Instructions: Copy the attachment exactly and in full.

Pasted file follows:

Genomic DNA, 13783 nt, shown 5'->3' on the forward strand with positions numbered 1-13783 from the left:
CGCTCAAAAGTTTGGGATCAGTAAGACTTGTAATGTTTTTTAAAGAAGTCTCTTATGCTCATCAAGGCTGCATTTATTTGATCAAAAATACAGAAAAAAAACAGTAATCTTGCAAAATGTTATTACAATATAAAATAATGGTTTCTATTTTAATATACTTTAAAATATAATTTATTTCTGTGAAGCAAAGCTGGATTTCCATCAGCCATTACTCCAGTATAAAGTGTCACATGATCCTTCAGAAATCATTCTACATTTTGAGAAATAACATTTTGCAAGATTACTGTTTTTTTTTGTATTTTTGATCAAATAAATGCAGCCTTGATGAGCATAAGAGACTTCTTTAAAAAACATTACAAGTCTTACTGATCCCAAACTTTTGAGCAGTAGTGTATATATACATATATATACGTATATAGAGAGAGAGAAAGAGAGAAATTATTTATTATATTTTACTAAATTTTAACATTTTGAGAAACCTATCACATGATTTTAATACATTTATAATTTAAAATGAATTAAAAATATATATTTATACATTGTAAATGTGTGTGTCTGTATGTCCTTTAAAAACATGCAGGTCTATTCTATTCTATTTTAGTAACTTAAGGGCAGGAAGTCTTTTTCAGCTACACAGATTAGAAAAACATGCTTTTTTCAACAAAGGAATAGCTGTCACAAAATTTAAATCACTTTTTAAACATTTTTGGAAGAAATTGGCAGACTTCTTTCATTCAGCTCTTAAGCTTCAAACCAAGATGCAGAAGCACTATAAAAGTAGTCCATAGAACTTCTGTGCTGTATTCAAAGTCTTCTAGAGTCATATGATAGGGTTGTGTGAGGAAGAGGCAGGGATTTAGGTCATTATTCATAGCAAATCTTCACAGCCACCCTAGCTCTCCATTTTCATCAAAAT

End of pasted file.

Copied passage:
Genomic DNA, 13783 nt, shown 5'->3' on the forward strand with positions numbered 1-13783 from the left:
CGCTCAAAAGTTTGGGATCAGTAAGACTTGTAATGTTTTTTAAAGAAGTCTCTTATGCTCATCAAGGCTGCATTTATTTGATCAAAAATACAGAAAAAAAACAGTAATCTTGCAAAATGTTATTACAATATAAAATAATGGTTTCTATTTTAATATACTTTAAAATATAATTTATTTCTGTGAAGCAAAGCTGGATTTCCATCAGCCATTACTCCAGTATAAAGTGTCACATGATCCTTCAGAAATCATTCTACATTTTGAGAAATAACATTTTGCAAGATTACTGTTTTTTTTTGTATTTTTGATCAAATAAATGCAGCCTTGATGAGCATAAGAGACTTCTTTAAAAAACATTACAAGTCTTACTGATCCCAAACTTTTGAGCAGTAGTGTATATATACATATATATACGTATATAGAGAGAGAGAAAGAGAGAAATTATTTATTATATTTTACTAAATTTTAACATTTTGAGAAACCTATCACATGATTTTAATACATTTATAATTTAAAATGAATTAAAAATATATATTTATACATTGTAAATGTGTGTGTCTGTATGTCCTTTAAAAACATGCAGGTCTATTCTATTCTATTTTAGTAACTTAAGGGCAGGAAGTCTTTTTCAGCTACACAGATTAGAAAAACATGCTTTTTTCAACAAAGGAATAGCTGTCACAAAATTTAAATCACTTTTTAAACATTTTTGGAAGAAATTGGCAGACTTCTTTCATTCAGCTCTTAAGCTTCAAACCAAGATGCAGAAGCACTATAAAAGTAGTCCATAGAACTTCTGTGCTGTATTCAAAGTCTTCTAGAGTCATATGATAGGGTTGTGTGAGGAAGAGGCAGGGATTTAGGTCATTATTCATAGCAAATCTTCACAGCCACCCTAGCTCTCCATTTTCATCAAAAT